Just a couple observations.

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  7. #7

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    Quote Originally Posted by Daveinthebush View Post
    While that river looks like a great source of wood it probably isn't. All of that would wood have to dry for several years before you could use it. The moisture content would be very high.

    It is also probably impregnated with sand on the outside. So you would need a lot of chains.

    Cement in Alaska is very expensive compared to other states. Hauling the number of bags you needed to a remote location would be cost prohibitive.

    Just a couple observations.
    Thanks for the input!

    That beach is log towing distance from the beach front banya property on a protected bay in Kodiak. I've had about 20k board feet (5k cedar) racked above the tide on site for about 2 years now.
    You are right, harvesting drift logs is a lotta work. Peavys and saws and shovels and lewis winches and kedges and chain binders and towing warps and bridles and a lot of beer and beach partying ...

    A 42' Delta seiner makes a good tow vessel though. 15-20 40-60' logs at a time if you distribute the load across more than just the deck bit and tow S-l-o-w in mild (glassy) water. Only broke one tow in 5 trips, and that in the breakaway about 500 yards from the destination beach.
    Logs were landed on the tide with a skiff and then Go-deviled 40' up above high water with a 4-wheeler and a groundscrewed 12v winch attached to an 8D battery, attached to a 35 amp charger, attached to a 4000w portable genset.

    I will not be stopped...



    Most ocean logs are a little rough and spiked up from banging around on their long journey too. This hasn't been addressed yet, but all my logs are 95% good wood with a little salt pickling. No rot.
    9 miles of towing washes most of the sand off too. Maybe a drawknife will help smooth splinters, but leave enough roughness for the mud to get a good bite?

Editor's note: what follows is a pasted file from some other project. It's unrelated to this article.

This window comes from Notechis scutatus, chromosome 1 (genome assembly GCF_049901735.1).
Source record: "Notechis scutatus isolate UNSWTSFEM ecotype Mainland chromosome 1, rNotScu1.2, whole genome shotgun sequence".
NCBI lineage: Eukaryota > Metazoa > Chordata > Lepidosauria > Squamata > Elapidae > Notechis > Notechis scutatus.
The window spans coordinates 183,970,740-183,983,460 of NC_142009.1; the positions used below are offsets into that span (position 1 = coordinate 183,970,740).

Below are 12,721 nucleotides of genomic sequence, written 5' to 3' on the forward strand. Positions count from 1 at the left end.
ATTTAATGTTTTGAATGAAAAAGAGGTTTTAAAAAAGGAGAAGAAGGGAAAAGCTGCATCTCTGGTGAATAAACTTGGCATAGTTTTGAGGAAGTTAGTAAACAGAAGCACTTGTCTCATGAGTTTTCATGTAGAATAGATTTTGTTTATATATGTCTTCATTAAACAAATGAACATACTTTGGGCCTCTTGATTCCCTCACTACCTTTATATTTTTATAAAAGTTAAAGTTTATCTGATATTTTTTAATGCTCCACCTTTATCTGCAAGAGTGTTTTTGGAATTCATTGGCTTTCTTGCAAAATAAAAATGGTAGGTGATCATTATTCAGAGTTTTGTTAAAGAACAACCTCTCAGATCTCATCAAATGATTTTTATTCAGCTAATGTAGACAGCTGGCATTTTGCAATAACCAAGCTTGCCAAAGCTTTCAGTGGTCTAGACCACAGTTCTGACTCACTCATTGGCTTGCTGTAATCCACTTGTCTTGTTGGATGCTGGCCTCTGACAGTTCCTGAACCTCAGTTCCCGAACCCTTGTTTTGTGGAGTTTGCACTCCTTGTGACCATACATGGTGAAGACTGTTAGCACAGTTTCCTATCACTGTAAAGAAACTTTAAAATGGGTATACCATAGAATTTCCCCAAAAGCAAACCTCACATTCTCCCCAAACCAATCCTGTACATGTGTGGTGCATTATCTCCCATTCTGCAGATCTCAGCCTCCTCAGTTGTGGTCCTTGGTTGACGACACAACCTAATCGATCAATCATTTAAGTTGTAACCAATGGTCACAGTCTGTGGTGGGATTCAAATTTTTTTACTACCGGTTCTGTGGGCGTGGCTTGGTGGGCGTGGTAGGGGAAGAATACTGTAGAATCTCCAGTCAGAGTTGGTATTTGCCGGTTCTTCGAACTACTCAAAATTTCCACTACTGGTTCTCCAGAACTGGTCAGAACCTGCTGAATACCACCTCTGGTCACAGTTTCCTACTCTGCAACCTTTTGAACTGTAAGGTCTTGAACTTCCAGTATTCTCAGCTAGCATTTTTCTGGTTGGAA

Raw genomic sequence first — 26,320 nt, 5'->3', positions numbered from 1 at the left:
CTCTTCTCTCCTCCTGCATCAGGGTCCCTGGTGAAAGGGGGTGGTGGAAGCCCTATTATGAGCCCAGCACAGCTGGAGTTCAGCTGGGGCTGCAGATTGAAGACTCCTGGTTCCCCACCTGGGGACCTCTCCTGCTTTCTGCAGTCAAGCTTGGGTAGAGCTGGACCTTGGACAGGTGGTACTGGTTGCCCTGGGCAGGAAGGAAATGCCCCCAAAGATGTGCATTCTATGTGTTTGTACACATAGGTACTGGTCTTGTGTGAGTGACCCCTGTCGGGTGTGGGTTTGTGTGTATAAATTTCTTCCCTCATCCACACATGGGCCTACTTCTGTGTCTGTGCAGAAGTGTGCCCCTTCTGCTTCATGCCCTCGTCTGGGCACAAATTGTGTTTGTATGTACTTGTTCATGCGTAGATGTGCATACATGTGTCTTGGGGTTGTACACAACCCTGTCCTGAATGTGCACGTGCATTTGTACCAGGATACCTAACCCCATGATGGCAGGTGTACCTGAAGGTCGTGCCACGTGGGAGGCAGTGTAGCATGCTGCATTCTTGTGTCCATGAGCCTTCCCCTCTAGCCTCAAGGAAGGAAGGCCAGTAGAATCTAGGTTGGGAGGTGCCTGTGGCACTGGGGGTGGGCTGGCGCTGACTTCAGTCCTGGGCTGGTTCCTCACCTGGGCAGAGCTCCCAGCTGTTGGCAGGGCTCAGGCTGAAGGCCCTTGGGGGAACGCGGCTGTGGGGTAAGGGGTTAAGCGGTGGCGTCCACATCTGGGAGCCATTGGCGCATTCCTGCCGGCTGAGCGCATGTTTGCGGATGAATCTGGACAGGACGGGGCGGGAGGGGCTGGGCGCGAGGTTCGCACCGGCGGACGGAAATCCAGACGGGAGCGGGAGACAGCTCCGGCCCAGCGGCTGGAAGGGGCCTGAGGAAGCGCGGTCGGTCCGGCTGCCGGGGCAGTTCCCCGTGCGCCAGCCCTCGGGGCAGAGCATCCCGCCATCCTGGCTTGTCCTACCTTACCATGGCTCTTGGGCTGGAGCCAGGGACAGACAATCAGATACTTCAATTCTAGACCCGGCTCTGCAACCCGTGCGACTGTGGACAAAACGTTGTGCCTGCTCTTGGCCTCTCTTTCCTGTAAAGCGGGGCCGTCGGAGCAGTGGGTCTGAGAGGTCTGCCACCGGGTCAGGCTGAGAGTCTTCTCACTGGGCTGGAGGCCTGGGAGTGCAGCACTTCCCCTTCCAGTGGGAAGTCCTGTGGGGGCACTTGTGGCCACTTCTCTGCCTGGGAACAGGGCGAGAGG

I know salt and concrete don't mix, but i have been told that the layer of accumulated salt in the wood will speed drying in air and may actually help with dimensional stability. There's also not likely to be much salt leaching while the mud is wet, and less after it drys.
    A second opinion would help a lot!


    I'm thinkin that Delta would also carry a lot of cement bags to the site in the fish hold too.
    Although the retail cost of the cement FOB Anchorage is something I'll likely be stuck with, it may only account for 15-20% of my mix...

    "
    Rob Roy, an experienced cordwood builder, recommends a mortar mix by volume of 9 parts sand: 3 sawdust: 3 builder's lime (not agricultural): 2 Portland cement.[2] The sawdust should be from light, airy softwood and passed through a ½ inch screen. Saw mills and chainsaw dust are great sources. Saw dust, presoaked in water before use, acts like a sponge from which the mortar draws moisture, drying slowly and reducing cracks. A commercial cement retarder can be substituted for sawdust, but has a larger environmental impact. Builder’s lime makes the wall more flexible, breathable, and self healing because it takes longer to completely set than cement. Portland cement chemically binds the mortar and should be either type I or II.[4]